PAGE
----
Today is the birthday of Thomas Merton. How appropriate to think of him as I pack for my trip to Mepkin Abbey this week-end. My spouse's stitches are out, and thus, he can drive, and thus he'll be OK alone, and so off I will go and leave him behind to hold down the homestead.
I usually go to Mepkin Abbey in the autumn, but this year, we had to postpone. I'm looking forward to seeing the grounds and the chapel at a different season. I'm looking forward to seeing my friends. I'm looking forward to working on my memoir manuscript.
I have every blog post that I've written on the subject of work-life-spiritual balance collected in one document. I'm turning them into essays. I have a vision of a book that can be dipped in and out of (read an essay or two now, read again in a month, read the Christmas material when one is at the Christmas season). I have 350 pages. I will shape it into something marketable. I will begin this week-end.
Or I will sleep. I have felt so incredibly drained and exhausted this week. I've done more laundry in a week (since my spouse can't bend, twist or lift, I've banned him from laundry duty) than I usually do in a month. But this will pass, and I am so grateful that my spouse is having such a remarkably good recovery.
It's been a tough work week, which brings the issue of the future into full focus. Tuesday we had a horrible meeting about 2014, when we consolidate into one building, and we lose half our classroom space, and the response is a shrug, and "You'll just have to make it work. We all have to sacrifice."
I'd love to have an escape plan in place, should I need it--or should I be ejected. My dream is a memoir about work-life-spiritual balance that takes off and opens new doors. We shall see.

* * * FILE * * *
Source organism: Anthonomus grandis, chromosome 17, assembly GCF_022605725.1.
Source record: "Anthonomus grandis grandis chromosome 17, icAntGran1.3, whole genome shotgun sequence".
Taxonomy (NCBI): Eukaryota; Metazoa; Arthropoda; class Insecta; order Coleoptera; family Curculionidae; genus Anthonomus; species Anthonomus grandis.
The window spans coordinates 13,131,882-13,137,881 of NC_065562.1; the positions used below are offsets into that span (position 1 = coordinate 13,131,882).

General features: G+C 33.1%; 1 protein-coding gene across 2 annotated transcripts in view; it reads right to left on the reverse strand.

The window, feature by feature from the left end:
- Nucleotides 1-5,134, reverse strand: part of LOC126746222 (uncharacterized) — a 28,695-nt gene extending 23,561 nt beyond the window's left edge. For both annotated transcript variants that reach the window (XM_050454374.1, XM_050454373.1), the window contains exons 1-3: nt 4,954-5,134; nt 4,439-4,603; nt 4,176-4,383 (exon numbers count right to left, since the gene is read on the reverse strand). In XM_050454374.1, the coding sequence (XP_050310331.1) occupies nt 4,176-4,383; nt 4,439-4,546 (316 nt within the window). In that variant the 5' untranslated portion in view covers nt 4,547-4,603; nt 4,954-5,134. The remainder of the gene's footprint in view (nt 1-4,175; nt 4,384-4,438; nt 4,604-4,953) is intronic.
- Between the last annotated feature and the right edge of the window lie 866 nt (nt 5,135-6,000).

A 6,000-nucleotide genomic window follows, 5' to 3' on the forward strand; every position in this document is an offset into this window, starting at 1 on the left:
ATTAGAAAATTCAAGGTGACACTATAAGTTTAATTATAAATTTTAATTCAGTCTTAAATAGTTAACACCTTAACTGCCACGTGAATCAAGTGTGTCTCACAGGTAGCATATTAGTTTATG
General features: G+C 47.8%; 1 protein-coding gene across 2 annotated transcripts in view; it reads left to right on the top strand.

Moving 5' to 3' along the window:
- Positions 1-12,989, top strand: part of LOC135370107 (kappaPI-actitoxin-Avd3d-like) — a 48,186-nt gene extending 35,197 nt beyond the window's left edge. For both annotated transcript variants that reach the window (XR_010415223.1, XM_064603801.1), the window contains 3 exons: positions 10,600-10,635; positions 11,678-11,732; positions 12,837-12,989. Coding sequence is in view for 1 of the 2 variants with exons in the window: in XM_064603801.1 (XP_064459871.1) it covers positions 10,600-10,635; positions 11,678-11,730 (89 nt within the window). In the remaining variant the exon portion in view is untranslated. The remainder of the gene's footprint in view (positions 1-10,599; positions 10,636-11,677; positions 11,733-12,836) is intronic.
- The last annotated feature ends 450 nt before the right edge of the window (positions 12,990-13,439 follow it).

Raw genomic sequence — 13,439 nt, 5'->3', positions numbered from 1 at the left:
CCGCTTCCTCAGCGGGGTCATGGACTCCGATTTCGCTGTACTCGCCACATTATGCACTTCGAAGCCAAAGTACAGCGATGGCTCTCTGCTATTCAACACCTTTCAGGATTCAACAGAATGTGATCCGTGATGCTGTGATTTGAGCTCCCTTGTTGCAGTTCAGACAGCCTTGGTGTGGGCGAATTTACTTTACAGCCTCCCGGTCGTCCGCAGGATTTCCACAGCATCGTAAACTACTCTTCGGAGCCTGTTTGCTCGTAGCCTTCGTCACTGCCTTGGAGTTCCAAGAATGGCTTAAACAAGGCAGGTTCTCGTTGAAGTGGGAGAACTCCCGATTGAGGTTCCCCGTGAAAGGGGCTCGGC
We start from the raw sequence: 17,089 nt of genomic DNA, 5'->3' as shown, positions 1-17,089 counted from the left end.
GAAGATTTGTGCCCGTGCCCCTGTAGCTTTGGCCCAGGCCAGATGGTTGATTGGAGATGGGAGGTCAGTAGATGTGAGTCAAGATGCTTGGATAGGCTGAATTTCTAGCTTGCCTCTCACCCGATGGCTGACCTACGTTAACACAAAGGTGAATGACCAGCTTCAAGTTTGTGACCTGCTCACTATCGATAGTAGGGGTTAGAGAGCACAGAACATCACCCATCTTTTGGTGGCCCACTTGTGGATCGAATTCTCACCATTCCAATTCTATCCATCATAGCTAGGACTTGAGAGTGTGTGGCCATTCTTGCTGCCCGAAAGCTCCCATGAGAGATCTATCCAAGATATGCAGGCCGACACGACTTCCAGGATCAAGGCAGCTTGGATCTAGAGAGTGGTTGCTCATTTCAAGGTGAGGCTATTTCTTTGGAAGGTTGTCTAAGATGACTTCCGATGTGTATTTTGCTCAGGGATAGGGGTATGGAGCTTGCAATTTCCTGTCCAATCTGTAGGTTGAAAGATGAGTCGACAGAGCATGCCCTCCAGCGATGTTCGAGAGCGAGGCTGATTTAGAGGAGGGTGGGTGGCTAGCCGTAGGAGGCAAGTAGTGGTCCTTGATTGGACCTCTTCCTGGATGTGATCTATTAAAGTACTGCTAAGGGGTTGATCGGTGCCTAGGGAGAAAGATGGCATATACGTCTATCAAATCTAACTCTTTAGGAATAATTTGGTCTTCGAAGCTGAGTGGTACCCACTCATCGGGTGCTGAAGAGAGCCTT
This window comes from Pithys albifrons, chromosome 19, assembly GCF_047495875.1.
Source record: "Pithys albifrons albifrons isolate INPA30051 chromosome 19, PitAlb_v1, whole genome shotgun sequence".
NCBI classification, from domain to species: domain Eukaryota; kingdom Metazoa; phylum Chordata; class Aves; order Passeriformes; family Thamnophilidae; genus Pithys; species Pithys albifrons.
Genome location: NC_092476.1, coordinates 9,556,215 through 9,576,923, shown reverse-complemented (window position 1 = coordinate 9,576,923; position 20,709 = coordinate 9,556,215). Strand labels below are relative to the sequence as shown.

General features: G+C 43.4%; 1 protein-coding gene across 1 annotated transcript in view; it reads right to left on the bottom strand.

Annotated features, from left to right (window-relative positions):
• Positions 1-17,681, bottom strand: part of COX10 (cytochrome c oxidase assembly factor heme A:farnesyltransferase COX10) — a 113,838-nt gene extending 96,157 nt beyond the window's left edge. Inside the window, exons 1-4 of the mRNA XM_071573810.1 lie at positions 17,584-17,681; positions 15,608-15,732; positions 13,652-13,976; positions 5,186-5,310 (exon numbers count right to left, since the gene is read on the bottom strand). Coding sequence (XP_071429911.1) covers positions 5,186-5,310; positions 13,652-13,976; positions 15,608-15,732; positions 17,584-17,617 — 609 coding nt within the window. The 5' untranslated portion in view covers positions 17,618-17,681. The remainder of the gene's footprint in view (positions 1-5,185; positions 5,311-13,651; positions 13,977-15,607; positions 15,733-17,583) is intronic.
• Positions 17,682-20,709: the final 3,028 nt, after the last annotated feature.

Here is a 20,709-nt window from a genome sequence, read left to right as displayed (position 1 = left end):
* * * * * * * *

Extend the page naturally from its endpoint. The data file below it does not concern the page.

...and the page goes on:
But even if that doesn't happen, it's good to look at Merton's life and to realize that even a restricted life can lead to amazing creativity. Merton had to get permission from the Abbott to work on his writing and to have it published. He didn't have full freedom in his life.
The truth: most of us don't have full freedom, perhaps not even much freedom. And yet, even with cloisters and restrictions, we can do our essential work.
Today is also the birthday of Alan Lomax, another life that reminds us that our offbeat passions can be exactly what the world needs. Lomax travelled the country, recording all kinds of folk music. He's the reason we know about Lead Belly and other incredible musicians from the first half of the 20th century.
Maybe we'd have known about Woody Guthrie, Muddy Waters, and Jelly Roll Morton had Lomax not come along, but Lomax was one of the driving forces to have the various kinds of folk music that he recorded recognized as legitimate.
Now it seems obvious, but as the Alan Lomax and his father travelled the country, they couldn't have known how essential their work would be. Maybe they had glimmerings, but I suspect they were guided by enthusiasm, not certainty.
We, too, can follow our own stars and chart our own courses. During meetings where I'm told that I have no choice, I remind myself that I have plenty of choices, choices that may be only glimmers and yearning and hopes now.
Long ago, at a different school, I wrote this poem to remind myself of that fact. It was published The Julia Mango:
The Human Resources expert smirks as he explains,
“You don’t really have a choice.” As if I
am a captive brought to strange shores,
enslaved, slogging away my life
in this swamp of a school.
I may be paid the dole of a sweatshop slave,
but I am not without choices.
I can walk away, leave all this behind:
the surly students, the suspicious administration, the pittance
of a paycheck.
I am no indentured servant; I have made no
commitments. I know the language of this land.
I haven’t yet had my utopian daydreams beaten
out of me. My papers are in order, my wings
wait only for me to spread them.
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